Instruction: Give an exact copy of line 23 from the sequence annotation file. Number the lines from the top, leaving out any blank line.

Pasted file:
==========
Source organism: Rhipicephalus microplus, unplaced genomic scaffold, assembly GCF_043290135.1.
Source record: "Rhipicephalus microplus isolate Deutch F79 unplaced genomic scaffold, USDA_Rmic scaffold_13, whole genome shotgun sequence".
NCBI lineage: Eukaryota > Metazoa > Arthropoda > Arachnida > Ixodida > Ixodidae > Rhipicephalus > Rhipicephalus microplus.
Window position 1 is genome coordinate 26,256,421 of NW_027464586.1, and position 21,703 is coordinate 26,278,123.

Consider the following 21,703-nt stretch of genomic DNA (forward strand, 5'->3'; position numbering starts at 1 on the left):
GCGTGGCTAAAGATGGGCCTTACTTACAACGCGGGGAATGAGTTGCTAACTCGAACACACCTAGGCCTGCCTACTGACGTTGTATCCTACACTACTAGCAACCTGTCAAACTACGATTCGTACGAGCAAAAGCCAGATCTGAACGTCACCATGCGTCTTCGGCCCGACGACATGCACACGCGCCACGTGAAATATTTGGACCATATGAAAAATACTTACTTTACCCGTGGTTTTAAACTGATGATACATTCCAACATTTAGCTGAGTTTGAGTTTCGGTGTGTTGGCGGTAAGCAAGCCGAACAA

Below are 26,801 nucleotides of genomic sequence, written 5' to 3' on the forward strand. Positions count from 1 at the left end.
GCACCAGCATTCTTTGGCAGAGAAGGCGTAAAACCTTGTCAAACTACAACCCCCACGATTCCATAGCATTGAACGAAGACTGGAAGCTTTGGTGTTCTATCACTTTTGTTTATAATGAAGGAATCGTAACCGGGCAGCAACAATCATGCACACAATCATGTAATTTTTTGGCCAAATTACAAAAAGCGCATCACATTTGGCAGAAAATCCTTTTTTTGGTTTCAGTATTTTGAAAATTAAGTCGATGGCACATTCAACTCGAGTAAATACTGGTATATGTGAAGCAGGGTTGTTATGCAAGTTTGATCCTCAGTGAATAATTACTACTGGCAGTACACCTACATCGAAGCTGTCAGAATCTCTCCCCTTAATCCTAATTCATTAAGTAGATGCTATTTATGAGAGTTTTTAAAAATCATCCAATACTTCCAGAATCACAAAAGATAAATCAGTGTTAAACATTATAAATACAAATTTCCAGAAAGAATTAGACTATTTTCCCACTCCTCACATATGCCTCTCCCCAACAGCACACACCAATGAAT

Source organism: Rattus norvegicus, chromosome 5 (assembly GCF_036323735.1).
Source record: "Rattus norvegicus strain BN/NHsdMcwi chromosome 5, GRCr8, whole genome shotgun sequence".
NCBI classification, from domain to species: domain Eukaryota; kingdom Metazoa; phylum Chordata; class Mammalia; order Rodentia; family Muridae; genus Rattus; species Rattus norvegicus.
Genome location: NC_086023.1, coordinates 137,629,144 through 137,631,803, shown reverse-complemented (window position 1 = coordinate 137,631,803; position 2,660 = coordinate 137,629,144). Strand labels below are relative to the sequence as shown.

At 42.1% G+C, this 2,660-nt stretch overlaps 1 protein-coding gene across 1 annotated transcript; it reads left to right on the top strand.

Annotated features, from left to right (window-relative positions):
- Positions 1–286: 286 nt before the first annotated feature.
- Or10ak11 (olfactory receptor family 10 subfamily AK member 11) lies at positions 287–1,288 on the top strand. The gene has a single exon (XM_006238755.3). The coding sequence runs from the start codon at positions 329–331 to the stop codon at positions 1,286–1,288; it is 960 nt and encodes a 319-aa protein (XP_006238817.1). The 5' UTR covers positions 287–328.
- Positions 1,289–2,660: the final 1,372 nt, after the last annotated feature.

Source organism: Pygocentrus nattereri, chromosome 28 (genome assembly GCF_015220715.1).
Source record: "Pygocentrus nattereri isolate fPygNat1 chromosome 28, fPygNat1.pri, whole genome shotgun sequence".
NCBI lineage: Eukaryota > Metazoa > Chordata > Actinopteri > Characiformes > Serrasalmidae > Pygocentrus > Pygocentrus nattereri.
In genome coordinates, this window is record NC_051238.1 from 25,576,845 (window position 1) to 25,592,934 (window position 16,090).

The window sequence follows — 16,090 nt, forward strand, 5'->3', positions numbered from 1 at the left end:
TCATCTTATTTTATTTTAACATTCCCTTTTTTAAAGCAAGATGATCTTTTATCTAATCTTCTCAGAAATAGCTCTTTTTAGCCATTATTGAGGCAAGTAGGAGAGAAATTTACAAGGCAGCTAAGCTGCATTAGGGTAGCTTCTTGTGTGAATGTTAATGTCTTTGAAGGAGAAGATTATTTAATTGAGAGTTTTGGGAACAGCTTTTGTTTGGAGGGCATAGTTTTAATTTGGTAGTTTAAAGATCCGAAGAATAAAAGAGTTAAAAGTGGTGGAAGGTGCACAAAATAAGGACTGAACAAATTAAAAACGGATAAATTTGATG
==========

TCATCTTATTTTATTTTAACATTCCCTTTTTTAAAGCAAGATGATCTTTTATCTAATCTTCTCAGAAATAGCTCTTTTTAGCCATTATTGAGGCAAGTAGGAGAGAAATTTACAAGGCAGCTAAGCTGCATTAGGGTAGCTTCTTGTGTGAATGTTAATGTCTTTGAAGGAGAAGATTATTTAATTGAGAGTTTTGGGAACAGCTTTTGTTTGGAGGGCATAGTTTTAATTTGGTAGTTTAAAGATCCGAAGAATAAAAGAGTTAAAAGTGGTGGAAGGTGCACAAAATAAGGACTGAACAAATTAAAAACGGATAAATTTGATG